Bildnis Fraeulein Lieser (Portrait of Miss Lieser) was commissioned by a wealthy Jewish industrialist’s family and painted by Klimt in 1917 shortly before he died.
The well-preserved painting, which shows a dark-haired woman, was presented to the public in Vienna for the first time on Thursday (Austrian time).
It was the first time the work was seen since a Viennese exhibition in 1925, with a black-and-white photo cited as the only previous proof of its existence.
The photo identifies the last owner of the painting as a member of the Lieser family.
Henriette Lieser, who had remained in Vienna despite the Nazi rule, was deported in 1942 and murdered in Auschwitz in 1943.
The unfinished portrait re-emerged when the current owner sought legal advice from lawyer and art law expert Ernst Ploil before inheriting it.
Unclear how family of the current owner inherited painting
The family of the current owner has possessed the artwork since the 1960s, Mr Ploil says.
“We have a gap between 1925 and the 1960s.”
But Mr Ploil stressed they had found no evidence the work had been looted, stolen or unlawfully seized before or during the Second World War.
It is now set to be auctioned on April 24 on behalf of the current Austrian owners and the legal successors of the Lieser family.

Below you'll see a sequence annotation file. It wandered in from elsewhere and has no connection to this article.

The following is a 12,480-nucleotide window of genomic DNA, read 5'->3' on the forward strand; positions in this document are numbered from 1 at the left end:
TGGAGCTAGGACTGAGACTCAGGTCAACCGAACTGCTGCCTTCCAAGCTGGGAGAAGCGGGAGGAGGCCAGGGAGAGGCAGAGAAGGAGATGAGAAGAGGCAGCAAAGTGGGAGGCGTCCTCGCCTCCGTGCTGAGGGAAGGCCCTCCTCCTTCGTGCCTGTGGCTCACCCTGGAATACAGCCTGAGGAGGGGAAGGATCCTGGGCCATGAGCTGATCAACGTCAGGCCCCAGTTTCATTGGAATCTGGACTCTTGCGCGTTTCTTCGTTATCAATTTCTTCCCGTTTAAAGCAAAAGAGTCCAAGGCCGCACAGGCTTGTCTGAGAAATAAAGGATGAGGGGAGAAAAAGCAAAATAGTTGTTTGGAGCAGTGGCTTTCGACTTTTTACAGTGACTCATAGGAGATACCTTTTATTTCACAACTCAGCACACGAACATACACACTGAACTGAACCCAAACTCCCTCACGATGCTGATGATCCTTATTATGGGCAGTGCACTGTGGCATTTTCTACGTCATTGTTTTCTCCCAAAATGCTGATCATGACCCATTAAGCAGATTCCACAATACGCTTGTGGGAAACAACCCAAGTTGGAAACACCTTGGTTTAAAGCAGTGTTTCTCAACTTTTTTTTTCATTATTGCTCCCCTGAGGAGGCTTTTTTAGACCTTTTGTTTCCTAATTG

The sale is in accordance with the Washington Principles, which determine the procedure for returning art stolen by the Nazis.
The back of the painting is “completely untouched” and has “no stamps, no stickers, nothing”, Mr Ploil said.
“There are no indications of any illegal confiscation during the Nazi era, i.e. the usual stamps from the Gestapo or a shipping house where looted art was stored,” he said.
No claims have yet been made by the descendants of the Lieser family, but some of them have travelled to Vienna to see the painting.
Klimt portraits rarely come on the open market.
The Kinsky auction house estimates its value at 30 to 50 million euros ($49 million-$82 million), but higher sums are conceivable.
Last June, Klimt’s Dame mit Faecher (Lady with a Fan) was sold in London for £74 million ($142 million), setting a new European art auction record.
Painting returns to family after mobsters’s theft
It comes as an 18th-century British painting stolen by mobsters in 1969 was returned to its family more than a half-century later.
The John Opie painting, The Schoolmistress, is the sister painting of a similar work housed in the Tate Britain art gallery in London.
The US Federal Bureau of Investigation’s Salt Lake City field office believes the Opie piece was stolen with the help of a former New Jersey politician, then passed among organised crime members for years before it ended up in the southern Utah.
A Utah man had purchased a house in Florida in 1989 from a convicted mobster and the painting was included in the sale.
It remained at the house until the man died.
Opie’s paintings have sold at auction houses including Sotheby’s and Christies, including one that sold in 2007 for almost $1.5 million.